Child development, Child psychology, Rorschach test
A discussion of the Rorschach's validity as a diagnostic tool seems most manageable when validity is addressed not in terms of global personality descriptions, but rather in terms of specific subquestions. This paper investigates the Rorschach's usefulness as an indicator of cognitive functioning in preadolescent children. Within a developmental framework and focusing primarily upon the cognitive theories of Jean Piaget, predictable stages of the child's intellective growth are described with an emphasis on Rorschach response patterns which seem to best chronicle that growth. Empirical data from both clinical and educational spheres are offered as supportive evidence for the Rorschach as a cognitive correlate. An additional area of focus involves special administrative, scoring, and interpretive considerations of the Rorschach with young children. Though less documented by empirical data, these three areas have been extensively addressed by clinicians via theoretical assumptions and clinical observation. Halpern's theoretical assumptions regarding the development of the child's cognitive skills as well as the traditional scoring systems of Klopfer and Beck will be review. Ledwith's longitudinal study of children's Rorschach responses provides substantial normative data regarding specific scoring categories, and the relationship of certain response patterns to age. In a composite sense, then, the Rorschach emerges as an effective correlate of cognitive functioning in children, and may in fact tap certain cognitive processes in limited populations even more adequately than traditional standardized measures of I.Q.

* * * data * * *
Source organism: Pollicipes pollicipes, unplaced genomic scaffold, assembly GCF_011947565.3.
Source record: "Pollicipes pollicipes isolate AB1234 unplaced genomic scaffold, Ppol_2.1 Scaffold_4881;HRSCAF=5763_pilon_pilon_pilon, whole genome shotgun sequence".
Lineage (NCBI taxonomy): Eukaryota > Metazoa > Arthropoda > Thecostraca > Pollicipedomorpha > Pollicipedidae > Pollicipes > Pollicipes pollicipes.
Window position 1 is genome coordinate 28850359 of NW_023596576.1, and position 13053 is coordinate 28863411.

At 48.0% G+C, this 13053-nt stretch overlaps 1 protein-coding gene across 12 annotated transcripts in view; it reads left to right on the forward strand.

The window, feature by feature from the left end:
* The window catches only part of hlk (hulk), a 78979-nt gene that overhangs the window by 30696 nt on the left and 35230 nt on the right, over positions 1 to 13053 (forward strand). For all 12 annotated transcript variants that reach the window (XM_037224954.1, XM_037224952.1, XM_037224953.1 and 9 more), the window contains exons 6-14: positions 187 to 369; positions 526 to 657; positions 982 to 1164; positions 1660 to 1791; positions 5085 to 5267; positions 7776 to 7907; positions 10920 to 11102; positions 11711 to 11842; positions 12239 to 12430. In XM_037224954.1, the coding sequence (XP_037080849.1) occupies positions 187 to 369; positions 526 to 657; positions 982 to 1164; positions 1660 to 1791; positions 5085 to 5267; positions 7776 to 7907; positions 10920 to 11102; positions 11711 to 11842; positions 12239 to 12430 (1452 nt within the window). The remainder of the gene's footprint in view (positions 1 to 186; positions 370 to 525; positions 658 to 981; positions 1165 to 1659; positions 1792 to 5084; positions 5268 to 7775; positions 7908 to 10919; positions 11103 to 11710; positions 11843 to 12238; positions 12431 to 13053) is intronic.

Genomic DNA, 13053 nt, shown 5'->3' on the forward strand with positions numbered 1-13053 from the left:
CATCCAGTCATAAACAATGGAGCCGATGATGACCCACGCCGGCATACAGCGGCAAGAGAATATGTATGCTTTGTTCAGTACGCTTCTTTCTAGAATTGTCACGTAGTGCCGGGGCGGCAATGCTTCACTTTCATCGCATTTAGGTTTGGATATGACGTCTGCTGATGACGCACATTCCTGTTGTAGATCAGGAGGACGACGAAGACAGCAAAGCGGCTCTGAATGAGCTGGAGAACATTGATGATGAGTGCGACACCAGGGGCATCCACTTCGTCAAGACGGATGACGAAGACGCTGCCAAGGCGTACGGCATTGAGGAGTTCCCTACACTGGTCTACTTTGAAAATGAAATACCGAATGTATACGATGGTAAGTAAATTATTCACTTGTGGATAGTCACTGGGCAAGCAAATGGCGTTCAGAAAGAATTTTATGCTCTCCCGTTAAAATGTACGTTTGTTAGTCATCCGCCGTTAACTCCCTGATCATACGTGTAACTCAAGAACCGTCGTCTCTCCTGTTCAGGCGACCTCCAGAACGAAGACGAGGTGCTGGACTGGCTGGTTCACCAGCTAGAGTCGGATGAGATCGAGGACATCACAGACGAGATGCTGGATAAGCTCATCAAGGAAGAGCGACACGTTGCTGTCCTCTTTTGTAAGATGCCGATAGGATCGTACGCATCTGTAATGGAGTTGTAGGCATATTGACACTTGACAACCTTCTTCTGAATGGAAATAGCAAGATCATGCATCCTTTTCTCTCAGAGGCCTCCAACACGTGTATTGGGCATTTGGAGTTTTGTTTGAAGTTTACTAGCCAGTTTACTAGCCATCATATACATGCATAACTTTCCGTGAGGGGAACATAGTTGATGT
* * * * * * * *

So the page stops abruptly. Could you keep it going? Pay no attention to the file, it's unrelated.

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McGuire, John M.
Master of Science (M.S.)
College of Social Sciences
Length of Campus-only Access
Masters Thesis (Open Access)
Child development, Child psychology, Rorschach Test
Barber, Patricia Parry, "The Use of the Rorschach with Young Children: Special Considerations in Administration, Scoring, and Interpretation and in the Measurement of Cognitive Functioning" (1979). Retrospective Theses and Dissertations. 396.